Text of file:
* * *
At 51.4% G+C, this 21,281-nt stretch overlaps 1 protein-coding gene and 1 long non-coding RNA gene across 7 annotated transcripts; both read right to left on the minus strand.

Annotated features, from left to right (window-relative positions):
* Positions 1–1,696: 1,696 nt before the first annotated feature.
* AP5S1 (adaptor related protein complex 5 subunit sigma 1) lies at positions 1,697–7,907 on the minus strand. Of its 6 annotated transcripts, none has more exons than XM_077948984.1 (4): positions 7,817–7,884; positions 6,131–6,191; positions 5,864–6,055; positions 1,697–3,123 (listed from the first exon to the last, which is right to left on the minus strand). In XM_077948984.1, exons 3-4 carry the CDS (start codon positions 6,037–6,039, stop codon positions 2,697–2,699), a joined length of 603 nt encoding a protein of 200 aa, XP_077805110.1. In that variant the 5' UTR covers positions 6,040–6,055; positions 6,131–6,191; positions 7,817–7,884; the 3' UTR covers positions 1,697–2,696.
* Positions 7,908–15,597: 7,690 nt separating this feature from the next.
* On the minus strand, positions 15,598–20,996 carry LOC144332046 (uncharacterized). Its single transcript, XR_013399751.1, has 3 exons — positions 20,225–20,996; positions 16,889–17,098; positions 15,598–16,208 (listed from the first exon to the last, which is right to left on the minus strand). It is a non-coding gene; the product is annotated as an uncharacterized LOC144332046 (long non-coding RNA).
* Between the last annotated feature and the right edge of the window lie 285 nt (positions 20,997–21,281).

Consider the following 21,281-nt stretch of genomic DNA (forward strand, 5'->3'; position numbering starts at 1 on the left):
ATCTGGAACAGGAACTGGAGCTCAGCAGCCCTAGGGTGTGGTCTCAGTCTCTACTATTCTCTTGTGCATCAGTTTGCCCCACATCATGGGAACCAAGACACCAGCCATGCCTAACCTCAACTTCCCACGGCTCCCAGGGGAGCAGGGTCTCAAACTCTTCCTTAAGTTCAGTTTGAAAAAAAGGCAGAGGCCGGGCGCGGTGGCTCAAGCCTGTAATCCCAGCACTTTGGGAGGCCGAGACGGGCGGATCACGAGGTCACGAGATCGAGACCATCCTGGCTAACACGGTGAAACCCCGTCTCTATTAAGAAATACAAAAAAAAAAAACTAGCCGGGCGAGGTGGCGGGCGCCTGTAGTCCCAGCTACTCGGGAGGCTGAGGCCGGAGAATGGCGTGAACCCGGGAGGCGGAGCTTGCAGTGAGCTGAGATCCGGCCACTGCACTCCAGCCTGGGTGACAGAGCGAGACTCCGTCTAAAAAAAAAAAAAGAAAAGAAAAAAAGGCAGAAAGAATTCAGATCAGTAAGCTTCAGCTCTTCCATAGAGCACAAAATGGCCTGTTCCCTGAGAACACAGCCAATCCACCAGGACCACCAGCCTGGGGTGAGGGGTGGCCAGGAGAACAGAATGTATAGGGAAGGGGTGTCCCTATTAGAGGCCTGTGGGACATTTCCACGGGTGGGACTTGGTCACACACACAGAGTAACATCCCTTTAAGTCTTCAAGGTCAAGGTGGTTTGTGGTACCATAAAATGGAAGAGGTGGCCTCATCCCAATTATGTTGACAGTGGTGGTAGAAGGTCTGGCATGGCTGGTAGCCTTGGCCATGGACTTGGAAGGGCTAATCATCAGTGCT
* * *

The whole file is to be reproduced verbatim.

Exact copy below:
At 51.4% G+C, this 21,281-nt stretch overlaps 1 protein-coding gene and 1 long non-coding RNA gene across 7 annotated transcripts; both read right to left on the minus strand.

Annotated features, from left to right (window-relative positions):
* Positions 1–1,696: 1,696 nt before the first annotated feature.
* AP5S1 (adaptor related protein complex 5 subunit sigma 1) lies at positions 1,697–7,907 on the minus strand. Of its 6 annotated transcripts, none has more exons than XM_077948984.1 (4): positions 7,817–7,884; positions 6,131–6,191; positions 5,864–6,055; positions 1,697–3,123 (listed from the first exon to the last, which is right to left on the minus strand). In XM_077948984.1, exons 3-4 carry the CDS (start codon positions 6,037–6,039, stop codon positions 2,697–2,699), a joined length of 603 nt encoding a protein of 200 aa, XP_077805110.1. In that variant the 5' UTR covers positions 6,040–6,055; positions 6,131–6,191; positions 7,817–7,884; the 3' UTR covers positions 1,697–2,696.
* Positions 7,908–15,597: 7,690 nt separating this feature from the next.
* On the minus strand, positions 15,598–20,996 carry LOC144332046 (uncharacterized). Its single transcript, XR_013399751.1, has 3 exons — positions 20,225–20,996; positions 16,889–17,098; positions 15,598–16,208 (listed from the first exon to the last, which is right to left on the minus strand). It is a non-coding gene; the product is annotated as an uncharacterized LOC144332046 (long non-coding RNA).
* Between the last annotated feature and the right edge of the window lie 285 nt (positions 20,997–21,281).

Consider the following 21,281-nt stretch of genomic DNA (forward strand, 5'->3'; position numbering starts at 1 on the left):
ATCTGGAACAGGAACTGGAGCTCAGCAGCCCTAGGGTGTGGTCTCAGTCTCTACTATTCTCTTGTGCATCAGTTTGCCCCACATCATGGGAACCAAGACACCAGCCATGCCTAACCTCAACTTCCCACGGCTCCCAGGGGAGCAGGGTCTCAAACTCTTCCTTAAGTTCAGTTTGAAAAAAAGGCAGAGGCCGGGCGCGGTGGCTCAAGCCTGTAATCCCAGCACTTTGGGAGGCCGAGACGGGCGGATCACGAGGTCACGAGATCGAGACCATCCTGGCTAACACGGTGAAACCCCGTCTCTATTAAGAAATACAAAAAAAAAAAACTAGCCGGGCGAGGTGGCGGGCGCCTGTAGTCCCAGCTACTCGGGAGGCTGAGGCCGGAGAATGGCGTGAACCCGGGAGGCGGAGCTTGCAGTGAGCTGAGATCCGGCCACTGCACTCCAGCCTGGGTGACAGAGCGAGACTCCGTCTAAAAAAAAAAAAAGAAAAGAAAAAAAGGCAGAAAGAATTCAGATCAGTAAGCTTCAGCTCTTCCATAGAGCACAAAATGGCCTGTTCCCTGAGAACACAGCCAATCCACCAGGACCACCAGCCTGGGGTGAGGGGTGGCCAGGAGAACAGAATGTATAGGGAAGGGGTGTCCCTATTAGAGGCCTGTGGGACATTTCCACGGGTGGGACTTGGTCACACACACAGAGTAACATCCCTTTAAGTCTTCAAGGTCAAGGTGGTTTGTGGTACCATAAAATGGAAGAGGTGGCCTCATCCCAATTATGTTGACAGTGGTGGTAGAAGGTCTGGCATGGCTGGTAGCCTTGGCCATGGACTTGGAAGGGCTAATCATCAGTGCT